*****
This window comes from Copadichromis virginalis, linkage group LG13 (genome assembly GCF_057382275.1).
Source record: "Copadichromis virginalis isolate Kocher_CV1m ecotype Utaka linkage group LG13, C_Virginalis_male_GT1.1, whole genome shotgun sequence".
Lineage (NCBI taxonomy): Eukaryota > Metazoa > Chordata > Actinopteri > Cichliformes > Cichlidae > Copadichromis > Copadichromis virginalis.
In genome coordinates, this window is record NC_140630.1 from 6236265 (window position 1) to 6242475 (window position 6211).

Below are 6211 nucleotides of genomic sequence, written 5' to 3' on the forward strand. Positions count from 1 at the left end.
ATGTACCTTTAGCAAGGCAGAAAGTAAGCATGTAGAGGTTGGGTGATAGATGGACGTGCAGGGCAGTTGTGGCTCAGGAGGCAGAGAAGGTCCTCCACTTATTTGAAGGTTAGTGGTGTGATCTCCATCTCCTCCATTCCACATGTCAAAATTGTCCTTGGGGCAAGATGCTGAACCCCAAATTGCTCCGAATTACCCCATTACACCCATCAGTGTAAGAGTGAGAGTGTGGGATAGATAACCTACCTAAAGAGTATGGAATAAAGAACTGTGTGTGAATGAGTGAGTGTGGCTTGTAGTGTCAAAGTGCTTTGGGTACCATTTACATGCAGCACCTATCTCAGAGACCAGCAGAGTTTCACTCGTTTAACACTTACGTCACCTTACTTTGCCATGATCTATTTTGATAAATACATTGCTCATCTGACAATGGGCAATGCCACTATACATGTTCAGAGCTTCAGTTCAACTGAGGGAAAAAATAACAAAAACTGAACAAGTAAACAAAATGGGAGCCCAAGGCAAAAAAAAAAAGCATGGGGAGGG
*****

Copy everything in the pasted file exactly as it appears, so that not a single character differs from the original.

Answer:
This window comes from Copadichromis virginalis, linkage group LG13 (genome assembly GCF_057382275.1).
Source record: "Copadichromis virginalis isolate Kocher_CV1m ecotype Utaka linkage group LG13, C_Virginalis_male_GT1.1, whole genome shotgun sequence".
Lineage (NCBI taxonomy): Eukaryota > Metazoa > Chordata > Actinopteri > Cichliformes > Cichlidae > Copadichromis > Copadichromis virginalis.
In genome coordinates, this window is record NC_140630.1 from 6236265 (window position 1) to 6242475 (window position 6211).

Below are 6211 nucleotides of genomic sequence, written 5' to 3' on the forward strand. Positions count from 1 at the left end.
ATGTACCTTTAGCAAGGCAGAAAGTAAGCATGTAGAGGTTGGGTGATAGATGGACGTGCAGGGCAGTTGTGGCTCAGGAGGCAGAGAAGGTCCTCCACTTATTTGAAGGTTAGTGGTGTGATCTCCATCTCCTCCATTCCACATGTCAAAATTGTCCTTGGGGCAAGATGCTGAACCCCAAATTGCTCCGAATTACCCCATTACACCCATCAGTGTAAGAGTGAGAGTGTGGGATAGATAACCTACCTAAAGAGTATGGAATAAAGAACTGTGTGTGAATGAGTGAGTGTGGCTTGTAGTGTCAAAGTGCTTTGGGTACCATTTACATGCAGCACCTATCTCAGAGACCAGCAGAGTTTCACTCGTTTAACACTTACGTCACCTTACTTTGCCATGATCTATTTTGATAAATACATTGCTCATCTGACAATGGGCAATGCCACTATACATGTTCAGAGCTTCAGTTCAACTGAGGGAAAAAATAACAAAAACTGAACAAGTAAACAAAATGGGAGCCCAAGGCAAAAAAAAAAAGCATGGGGAGGG